Save the Thanksgiving sides for the remaining room on your plate. These are the dishes that get most dieters into trouble. The recipes you wait for all year are just as packed with calories as they are with taste. The average ½-cup serving size contains 150 calories.
To navigate this high-calorie landmine, Molly Morgan, the author of The Skinny Rules suggests a sort of triage system: decide which sides you have to have and ignore the rest. Two to three servings of the best recipes on the table are enough to satisfy most appetites. If you’re facing more than three must-have dishes, cut the servings in half and get a taste of everything.
Keep Track of Add-ons
These meal additions often have hidden calorie traps. Go easy on the gravy. It only has about 16 calories per tablespoon, but the gravy boat will quickly flood your plate with calories. Use a tablespoon instead. Cranberry sauce is surprisingly calorific at 100 calories per quarter cup. And each die-sized pat of butter is roughly 36 calories. Top it all off with a roll or square of cornbread. Each has about 150 calories per soap bar-sized portion.
Save the rest of your calories for dessert. Drink water, unsweetened iced tea or seltzer with your meal. Sweetened drinks and alcohol are high in calories that add to your daily total. Try to have at least one glass of water to put a little time between you and dessert.
Sweets are always high-calorie items. Pumpkin and pecan pie are Thanksgiving favoritesIf it’s all the same to you, choose pumpkin over pecan. A slice of pumpkin - roughly 1/8 of a 9-inch pie – has 323 calories. The same amount of pecan pie has 456. Whatever your choice, avoid adding ice cream or whipped toppings. They’re full of unnecessary sugar, calories and fat.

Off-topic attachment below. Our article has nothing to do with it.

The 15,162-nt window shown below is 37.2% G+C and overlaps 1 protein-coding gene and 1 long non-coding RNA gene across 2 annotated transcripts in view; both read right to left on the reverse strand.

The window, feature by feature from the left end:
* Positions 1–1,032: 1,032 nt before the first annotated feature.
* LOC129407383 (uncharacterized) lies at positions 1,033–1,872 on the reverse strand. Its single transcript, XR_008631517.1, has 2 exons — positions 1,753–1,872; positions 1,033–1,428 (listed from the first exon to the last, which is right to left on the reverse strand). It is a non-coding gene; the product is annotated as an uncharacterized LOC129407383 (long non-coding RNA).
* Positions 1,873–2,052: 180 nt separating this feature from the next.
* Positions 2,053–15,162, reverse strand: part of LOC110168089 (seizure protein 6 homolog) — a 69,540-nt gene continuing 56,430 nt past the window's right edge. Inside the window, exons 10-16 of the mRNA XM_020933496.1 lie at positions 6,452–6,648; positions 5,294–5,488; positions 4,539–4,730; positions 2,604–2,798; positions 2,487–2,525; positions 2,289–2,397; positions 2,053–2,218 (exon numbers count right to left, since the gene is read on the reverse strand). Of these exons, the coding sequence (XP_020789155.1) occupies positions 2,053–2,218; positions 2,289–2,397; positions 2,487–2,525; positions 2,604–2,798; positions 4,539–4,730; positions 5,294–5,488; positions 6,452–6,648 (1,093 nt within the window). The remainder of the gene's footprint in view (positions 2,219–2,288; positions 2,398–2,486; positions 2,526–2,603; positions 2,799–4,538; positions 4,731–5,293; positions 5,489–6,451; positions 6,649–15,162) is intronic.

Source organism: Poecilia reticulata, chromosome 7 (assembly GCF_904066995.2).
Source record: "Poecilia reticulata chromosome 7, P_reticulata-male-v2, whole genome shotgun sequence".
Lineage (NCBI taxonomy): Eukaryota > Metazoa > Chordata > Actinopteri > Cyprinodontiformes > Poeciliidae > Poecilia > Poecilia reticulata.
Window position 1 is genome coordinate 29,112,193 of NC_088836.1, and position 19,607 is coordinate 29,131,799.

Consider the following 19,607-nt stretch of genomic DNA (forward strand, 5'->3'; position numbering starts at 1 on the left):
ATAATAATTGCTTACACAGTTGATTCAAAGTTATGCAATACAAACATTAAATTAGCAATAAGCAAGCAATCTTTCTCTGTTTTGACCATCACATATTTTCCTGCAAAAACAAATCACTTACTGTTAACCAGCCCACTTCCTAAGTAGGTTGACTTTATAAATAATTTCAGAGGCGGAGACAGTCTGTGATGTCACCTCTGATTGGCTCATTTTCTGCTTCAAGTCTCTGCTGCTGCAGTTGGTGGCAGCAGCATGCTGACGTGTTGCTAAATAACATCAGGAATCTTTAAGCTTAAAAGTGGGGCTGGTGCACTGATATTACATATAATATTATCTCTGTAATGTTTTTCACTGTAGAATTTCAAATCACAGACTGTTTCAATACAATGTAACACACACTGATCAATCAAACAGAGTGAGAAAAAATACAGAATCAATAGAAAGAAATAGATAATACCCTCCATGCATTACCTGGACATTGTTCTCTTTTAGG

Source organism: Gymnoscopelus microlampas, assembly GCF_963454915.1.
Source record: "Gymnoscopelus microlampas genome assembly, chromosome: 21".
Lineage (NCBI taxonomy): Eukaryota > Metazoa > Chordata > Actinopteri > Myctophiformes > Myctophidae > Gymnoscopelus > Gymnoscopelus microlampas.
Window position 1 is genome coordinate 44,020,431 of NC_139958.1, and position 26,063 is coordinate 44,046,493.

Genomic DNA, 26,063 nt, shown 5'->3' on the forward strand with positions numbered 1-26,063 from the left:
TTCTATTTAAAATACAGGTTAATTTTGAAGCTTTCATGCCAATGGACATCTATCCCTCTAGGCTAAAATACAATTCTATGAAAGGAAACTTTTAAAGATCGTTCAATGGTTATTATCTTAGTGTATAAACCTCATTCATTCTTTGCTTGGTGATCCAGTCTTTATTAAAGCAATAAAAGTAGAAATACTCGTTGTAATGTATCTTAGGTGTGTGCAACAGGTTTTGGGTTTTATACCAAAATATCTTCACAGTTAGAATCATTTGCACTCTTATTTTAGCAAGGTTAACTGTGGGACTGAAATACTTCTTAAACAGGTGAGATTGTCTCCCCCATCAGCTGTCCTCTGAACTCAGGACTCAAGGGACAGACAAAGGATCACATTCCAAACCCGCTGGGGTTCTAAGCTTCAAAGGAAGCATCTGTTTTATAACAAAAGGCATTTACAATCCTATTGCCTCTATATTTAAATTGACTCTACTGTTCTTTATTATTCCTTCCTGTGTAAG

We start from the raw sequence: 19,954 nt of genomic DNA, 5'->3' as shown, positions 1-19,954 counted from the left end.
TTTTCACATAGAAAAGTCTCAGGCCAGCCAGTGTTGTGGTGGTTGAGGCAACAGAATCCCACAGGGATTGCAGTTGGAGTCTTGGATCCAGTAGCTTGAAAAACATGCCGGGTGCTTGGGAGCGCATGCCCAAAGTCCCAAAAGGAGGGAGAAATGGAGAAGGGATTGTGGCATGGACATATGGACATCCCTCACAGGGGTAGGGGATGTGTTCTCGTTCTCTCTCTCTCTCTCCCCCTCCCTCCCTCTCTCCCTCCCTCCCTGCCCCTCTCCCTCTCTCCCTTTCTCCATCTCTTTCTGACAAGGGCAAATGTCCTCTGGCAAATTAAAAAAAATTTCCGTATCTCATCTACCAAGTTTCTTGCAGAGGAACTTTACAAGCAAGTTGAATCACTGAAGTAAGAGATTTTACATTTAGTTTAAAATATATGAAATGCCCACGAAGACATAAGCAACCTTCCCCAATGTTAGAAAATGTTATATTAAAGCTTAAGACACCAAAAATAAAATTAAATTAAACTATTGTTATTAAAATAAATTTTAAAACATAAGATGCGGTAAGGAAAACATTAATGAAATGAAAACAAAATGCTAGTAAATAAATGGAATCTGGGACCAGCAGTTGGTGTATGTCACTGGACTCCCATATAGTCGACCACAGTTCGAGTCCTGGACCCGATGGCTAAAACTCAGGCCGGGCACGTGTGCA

Don’t Go Back for Seconds
According to Dr. Bryant of the ACE, it is easy to pack on up to 1500 calories worth of seconds and snacks without even realizing it. Avoid the temptation to go back to the table by getting out of the house. Plan a nature walk with the family, take the dogs out or offer to entertain the kids in the backyard. The exercise will take your mind off of temptation and stimulate your metabolism to start burning calories. If temptation mounts, think about the consequences. Every 150 calorie serving equals 25 minutes of running later on in the week.
Sources: (Although we are a Canadian company and many of these are American sources, the stats are all very comparable).
-The Calorie Control Council: Stuff the Bird, Not Yourself
-The American Council on Exercise: Average Thanksgiving Meal Equals 3,000 Calories and 229 Grams of Fat
-University of Missouri; Eat a Protein-Rich Breakfast to Reduce Food Cravings, Prevent Overeating Later, MU Researcher Finds; May 2011
-The University of Texas MD Anderson Cancer Center; How to Carve Up Thanksgiving Calories; November 2011
-The United States Department of Agriculture: Dietary Guidelines for Americans; January 2011
-University of Illinois Extension: Turkey for the Holidays
-The Skinny Rules; Molly Morgan; 2011